(Hockeyshot) – During the hockey season players typically do two types of workout – the nothing at all workout or the team workout, which often (not always) looks something like running stairs.
Nothing against the stairs themselves, but repeatedly running stairs is an endurance exercise. Yes, it is hard, but it is still endurance. You actually (hopefully) get a fair amount of that during practice. What we are talking about in this article is your strength and power for the lightning fast changes of direction and startling acceleration.
If you are only going to do three exercises (and hopefully you take your hockey seriously enough to do more than just the absolute minimum) these are the ones.
I could easily give you about a hundred exercises that given the right volume and intensity would give you the same result – lightning fast changes of direction and startling acceleration – but I chose these three because you can do them at home with very basically no equipment other than dumbbells.
Watch the video below first so you know exactly how to do each exercise.
Here’s how to do some of these exercises in more details.
Skater Hop + Knee Down
This one is for power and to teach you to apply force from a low position. Failing to get low in the hips is one of the biggest factors limiting your speed right now. This drill will help you solve that issue very quickly.
Do 3-4 sets of only 5 reps per side.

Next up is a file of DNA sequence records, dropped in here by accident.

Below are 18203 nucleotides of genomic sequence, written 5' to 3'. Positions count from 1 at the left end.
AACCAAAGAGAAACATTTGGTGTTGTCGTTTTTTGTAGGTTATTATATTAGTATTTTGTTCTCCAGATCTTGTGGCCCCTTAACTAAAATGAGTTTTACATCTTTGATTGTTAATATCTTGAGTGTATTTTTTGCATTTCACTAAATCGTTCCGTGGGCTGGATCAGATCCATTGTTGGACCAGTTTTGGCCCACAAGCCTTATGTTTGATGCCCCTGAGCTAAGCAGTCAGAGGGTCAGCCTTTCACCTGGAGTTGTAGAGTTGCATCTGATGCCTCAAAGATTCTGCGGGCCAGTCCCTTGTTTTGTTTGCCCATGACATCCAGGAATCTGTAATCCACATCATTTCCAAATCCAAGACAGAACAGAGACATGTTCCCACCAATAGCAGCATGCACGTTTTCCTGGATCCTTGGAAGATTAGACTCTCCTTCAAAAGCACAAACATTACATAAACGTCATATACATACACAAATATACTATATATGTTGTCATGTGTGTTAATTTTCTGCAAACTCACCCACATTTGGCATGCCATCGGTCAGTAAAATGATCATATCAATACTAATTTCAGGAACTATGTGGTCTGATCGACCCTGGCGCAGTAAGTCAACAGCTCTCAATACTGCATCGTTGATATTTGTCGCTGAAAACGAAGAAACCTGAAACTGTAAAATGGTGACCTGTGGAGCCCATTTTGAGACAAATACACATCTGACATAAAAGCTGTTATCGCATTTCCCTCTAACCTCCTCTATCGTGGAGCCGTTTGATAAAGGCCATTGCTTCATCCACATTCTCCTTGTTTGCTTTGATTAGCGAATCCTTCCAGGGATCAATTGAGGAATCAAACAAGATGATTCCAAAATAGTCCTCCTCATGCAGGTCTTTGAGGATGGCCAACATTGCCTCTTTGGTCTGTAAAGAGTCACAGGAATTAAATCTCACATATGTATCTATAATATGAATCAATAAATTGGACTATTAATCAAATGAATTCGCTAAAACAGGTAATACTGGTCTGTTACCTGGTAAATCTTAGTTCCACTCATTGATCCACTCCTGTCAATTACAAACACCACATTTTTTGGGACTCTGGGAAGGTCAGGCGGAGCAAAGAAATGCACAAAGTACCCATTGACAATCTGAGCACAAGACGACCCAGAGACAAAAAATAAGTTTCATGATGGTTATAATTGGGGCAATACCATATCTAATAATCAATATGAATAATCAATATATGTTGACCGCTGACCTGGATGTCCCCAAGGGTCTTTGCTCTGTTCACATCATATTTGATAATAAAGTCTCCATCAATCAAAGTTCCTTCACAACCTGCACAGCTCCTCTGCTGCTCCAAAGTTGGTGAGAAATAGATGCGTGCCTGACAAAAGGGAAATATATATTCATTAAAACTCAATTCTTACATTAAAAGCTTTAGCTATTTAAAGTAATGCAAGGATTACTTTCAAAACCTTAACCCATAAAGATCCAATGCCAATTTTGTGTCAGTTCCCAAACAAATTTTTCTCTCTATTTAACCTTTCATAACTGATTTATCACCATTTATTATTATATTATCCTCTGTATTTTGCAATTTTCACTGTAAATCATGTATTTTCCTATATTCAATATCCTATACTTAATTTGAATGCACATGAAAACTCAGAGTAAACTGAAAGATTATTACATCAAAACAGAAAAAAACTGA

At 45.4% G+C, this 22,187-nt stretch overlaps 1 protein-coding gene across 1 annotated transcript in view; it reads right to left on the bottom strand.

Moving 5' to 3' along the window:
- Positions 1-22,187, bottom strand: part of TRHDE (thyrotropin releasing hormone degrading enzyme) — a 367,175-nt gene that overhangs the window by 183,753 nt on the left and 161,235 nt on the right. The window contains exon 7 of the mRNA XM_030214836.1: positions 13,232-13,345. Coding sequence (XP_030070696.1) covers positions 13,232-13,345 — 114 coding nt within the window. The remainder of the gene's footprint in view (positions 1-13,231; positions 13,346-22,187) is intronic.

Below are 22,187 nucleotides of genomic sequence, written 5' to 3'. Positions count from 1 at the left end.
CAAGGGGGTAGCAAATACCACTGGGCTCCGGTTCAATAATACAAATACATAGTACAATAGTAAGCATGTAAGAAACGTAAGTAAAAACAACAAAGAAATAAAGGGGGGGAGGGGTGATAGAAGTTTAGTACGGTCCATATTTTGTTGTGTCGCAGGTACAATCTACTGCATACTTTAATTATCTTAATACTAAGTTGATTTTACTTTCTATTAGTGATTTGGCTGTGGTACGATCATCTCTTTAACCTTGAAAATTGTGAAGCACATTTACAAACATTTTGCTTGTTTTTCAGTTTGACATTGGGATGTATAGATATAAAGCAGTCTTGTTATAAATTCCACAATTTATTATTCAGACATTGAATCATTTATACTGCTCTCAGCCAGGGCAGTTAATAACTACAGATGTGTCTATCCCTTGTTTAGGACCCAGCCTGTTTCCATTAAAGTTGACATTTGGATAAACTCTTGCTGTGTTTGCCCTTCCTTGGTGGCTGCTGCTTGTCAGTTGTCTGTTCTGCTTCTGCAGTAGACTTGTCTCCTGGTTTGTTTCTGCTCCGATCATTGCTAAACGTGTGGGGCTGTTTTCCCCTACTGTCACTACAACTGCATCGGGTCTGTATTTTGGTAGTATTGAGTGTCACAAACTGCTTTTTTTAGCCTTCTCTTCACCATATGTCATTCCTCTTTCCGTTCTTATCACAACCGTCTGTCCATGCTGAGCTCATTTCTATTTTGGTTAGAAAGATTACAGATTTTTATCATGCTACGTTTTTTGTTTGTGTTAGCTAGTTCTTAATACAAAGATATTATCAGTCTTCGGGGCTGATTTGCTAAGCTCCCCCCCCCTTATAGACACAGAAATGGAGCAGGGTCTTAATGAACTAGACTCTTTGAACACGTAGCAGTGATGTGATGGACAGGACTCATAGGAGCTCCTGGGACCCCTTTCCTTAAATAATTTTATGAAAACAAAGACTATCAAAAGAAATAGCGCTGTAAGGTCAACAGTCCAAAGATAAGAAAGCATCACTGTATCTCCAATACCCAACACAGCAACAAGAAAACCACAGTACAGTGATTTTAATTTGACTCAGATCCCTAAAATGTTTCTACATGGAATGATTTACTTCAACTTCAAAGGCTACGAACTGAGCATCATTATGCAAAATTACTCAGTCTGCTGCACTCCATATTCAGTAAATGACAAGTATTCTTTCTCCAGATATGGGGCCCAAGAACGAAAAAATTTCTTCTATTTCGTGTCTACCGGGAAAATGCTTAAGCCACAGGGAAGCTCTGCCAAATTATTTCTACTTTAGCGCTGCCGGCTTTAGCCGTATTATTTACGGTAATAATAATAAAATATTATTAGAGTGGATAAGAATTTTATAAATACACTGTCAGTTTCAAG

Elevated Hip Drive
Your glutes are simply your most powerful skating muscles. You thought it was your quads didn’t you? They are important too, but look at the fastest skaters in the NHL, heck look at the speed skaters on TV in their skintight suits. They have some huge quads, but take a look at their butts! MASSIVE!
You can add weight to this one by holding dumbbells, weight plates or a barbell across the front of your hips.
Do 3 sets of 8-12 on each side. If you cannot maintain perfect form, then use two legs to build up the strength…and get ready for a boost in your speed on the ice.
Rear Foot Elevated Split Squat
This one is to help you build strength. I chose it because it lets you go very heavy since you are not as off-balance as you may be in a single leg squat, but you still need to do some single leg stabilization.
Oh yeah, it also puts a good emphasis on your glutes – looks like you will be needing some new jeans to fit your new butt!
Do 3 sets of 4-6 reps on each leg if you have been training consistently, if not then start with 8 reps on each leg.
Happy training and all the best for much success on the ice.